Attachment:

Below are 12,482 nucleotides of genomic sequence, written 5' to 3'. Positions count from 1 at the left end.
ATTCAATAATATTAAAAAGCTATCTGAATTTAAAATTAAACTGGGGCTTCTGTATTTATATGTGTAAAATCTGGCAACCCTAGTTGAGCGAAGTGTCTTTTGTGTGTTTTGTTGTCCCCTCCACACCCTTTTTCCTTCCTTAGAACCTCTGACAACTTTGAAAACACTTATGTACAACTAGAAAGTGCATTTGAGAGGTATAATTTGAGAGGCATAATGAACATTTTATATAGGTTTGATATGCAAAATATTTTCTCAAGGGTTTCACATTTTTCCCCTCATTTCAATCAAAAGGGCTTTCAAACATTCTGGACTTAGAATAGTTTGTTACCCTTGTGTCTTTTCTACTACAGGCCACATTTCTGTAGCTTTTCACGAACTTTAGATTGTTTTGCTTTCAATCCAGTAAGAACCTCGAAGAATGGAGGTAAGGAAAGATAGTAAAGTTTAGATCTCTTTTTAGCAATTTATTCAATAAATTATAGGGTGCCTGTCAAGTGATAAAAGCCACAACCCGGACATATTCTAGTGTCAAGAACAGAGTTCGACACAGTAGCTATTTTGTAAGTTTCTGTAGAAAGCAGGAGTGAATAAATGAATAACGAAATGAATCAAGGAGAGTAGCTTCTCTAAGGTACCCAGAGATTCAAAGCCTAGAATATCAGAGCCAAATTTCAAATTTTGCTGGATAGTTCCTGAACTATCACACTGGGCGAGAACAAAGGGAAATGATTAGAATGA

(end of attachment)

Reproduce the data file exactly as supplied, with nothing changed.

Below are 12,482 nucleotides of genomic sequence, written 5' to 3'. Positions count from 1 at the left end.
ATTCAATAATATTAAAAAGCTATCTGAATTTAAAATTAAACTGGGGCTTCTGTATTTATATGTGTAAAATCTGGCAACCCTAGTTGAGCGAAGTGTCTTTTGTGTGTTTTGTTGTCCCCTCCACACCCTTTTTCCTTCCTTAGAACCTCTGACAACTTTGAAAACACTTATGTACAACTAGAAAGTGCATTTGAGAGGTATAATTTGAGAGGCATAATGAACATTTTATATAGGTTTGATATGCAAAATATTTTCTCAAGGGTTTCACATTTTTCCCCTCATTTCAATCAAAAGGGCTTTCAAACATTCTGGACTTAGAATAGTTTGTTACCCTTGTGTCTTTTCTACTACAGGCCACATTTCTGTAGCTTTTCACGAACTTTAGATTGTTTTGCTTTCAATCCAGTAAGAACCTCGAAGAATGGAGGTAAGGAAAGATAGTAAAGTTTAGATCTCTTTTTAGCAATTTATTCAATAAATTATAGGGTGCCTGTCAAGTGATAAAAGCCACAACCCGGACATATTCTAGTGTCAAGAACAGAGTTCGACACAGTAGCTATTTTGTAAGTTTCTGTAGAAAGCAGGAGTGAATAAATGAATAACGAAATGAATCAAGGAGAGTAGCTTCTCTAAGGTACCCAGAGATTCAAAGCCTAGAATATCAGAGCCAAATTTCAAATTTTGCTGGATAGTTCCTGAACTATCACACTGGGCGAGAACAAAGGGAAATGATTAGAATGA